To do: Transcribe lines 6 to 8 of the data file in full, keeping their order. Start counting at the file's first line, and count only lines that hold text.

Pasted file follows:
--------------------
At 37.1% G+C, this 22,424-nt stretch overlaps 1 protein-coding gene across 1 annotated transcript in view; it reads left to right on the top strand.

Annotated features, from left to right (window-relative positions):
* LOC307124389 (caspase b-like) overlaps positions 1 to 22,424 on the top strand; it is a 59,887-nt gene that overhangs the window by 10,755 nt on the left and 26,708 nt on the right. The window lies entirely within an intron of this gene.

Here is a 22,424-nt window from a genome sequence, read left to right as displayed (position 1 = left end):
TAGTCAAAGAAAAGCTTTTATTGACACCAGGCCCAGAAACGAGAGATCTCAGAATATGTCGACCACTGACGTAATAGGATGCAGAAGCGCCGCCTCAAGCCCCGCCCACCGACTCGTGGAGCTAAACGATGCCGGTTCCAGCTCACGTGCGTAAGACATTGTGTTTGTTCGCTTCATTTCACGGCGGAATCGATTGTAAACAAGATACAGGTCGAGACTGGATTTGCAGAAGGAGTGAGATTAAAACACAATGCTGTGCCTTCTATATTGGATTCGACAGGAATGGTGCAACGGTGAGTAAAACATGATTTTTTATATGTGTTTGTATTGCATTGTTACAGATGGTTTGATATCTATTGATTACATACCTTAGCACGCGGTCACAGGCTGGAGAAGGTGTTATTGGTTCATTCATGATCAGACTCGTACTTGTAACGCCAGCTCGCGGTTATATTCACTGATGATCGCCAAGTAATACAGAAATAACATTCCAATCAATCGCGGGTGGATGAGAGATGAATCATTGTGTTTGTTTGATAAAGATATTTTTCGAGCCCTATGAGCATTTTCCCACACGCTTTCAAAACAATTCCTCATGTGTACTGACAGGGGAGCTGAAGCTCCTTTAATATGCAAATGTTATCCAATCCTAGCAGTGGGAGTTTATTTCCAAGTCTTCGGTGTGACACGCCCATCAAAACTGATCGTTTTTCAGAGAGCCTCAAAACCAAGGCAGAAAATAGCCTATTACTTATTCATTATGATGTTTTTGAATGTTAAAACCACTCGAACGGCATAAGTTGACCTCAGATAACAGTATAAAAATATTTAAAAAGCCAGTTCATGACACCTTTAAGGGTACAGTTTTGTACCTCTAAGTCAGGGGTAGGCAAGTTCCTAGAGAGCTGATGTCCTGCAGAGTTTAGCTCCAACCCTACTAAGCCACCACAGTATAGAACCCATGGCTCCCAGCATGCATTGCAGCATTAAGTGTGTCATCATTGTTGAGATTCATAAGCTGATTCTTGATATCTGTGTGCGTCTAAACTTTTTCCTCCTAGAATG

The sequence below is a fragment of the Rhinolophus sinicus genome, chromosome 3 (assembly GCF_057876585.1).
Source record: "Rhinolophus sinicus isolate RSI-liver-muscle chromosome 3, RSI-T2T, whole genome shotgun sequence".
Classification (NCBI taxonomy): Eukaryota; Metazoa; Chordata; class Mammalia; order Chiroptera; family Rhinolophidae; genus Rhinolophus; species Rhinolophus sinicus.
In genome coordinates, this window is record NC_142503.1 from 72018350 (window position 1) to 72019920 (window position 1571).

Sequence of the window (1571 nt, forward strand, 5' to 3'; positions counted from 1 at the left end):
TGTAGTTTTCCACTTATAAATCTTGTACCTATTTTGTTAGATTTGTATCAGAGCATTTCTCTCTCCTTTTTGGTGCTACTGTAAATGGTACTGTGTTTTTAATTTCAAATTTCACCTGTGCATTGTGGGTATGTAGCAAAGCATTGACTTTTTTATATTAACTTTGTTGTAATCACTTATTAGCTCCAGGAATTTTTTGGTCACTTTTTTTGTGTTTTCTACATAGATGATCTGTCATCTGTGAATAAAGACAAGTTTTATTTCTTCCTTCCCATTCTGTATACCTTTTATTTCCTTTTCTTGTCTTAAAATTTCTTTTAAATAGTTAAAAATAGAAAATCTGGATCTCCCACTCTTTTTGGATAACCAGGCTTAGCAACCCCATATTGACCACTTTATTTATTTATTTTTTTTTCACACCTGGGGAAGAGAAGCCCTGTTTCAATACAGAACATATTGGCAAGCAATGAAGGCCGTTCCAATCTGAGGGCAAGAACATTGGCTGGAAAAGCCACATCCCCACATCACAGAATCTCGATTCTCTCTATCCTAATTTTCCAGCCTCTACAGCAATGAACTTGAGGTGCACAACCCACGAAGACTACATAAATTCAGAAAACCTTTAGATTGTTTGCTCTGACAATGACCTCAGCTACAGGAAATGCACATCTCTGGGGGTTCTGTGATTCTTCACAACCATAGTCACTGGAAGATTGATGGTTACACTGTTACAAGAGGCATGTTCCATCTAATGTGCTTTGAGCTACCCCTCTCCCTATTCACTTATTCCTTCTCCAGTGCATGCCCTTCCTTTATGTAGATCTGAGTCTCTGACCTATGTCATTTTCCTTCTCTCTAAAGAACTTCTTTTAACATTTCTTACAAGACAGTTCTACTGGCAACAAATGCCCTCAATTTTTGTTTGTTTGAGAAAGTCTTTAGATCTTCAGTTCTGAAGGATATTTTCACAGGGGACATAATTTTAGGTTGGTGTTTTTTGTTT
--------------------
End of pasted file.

The sequence below is a fragment of the Rhinolophus sinicus genome, chromosome 3 (assembly GCF_057876585.1).
Source record: "Rhinolophus sinicus isolate RSI-liver-muscle chromosome 3, RSI-T2T, whole genome shotgun sequence".
Classification (NCBI taxonomy): Eukaryota; Metazoa; Chordata; class Mammalia; order Chiroptera; family Rhinolophidae; genus Rhinolophus; species Rhinolophus sinicus.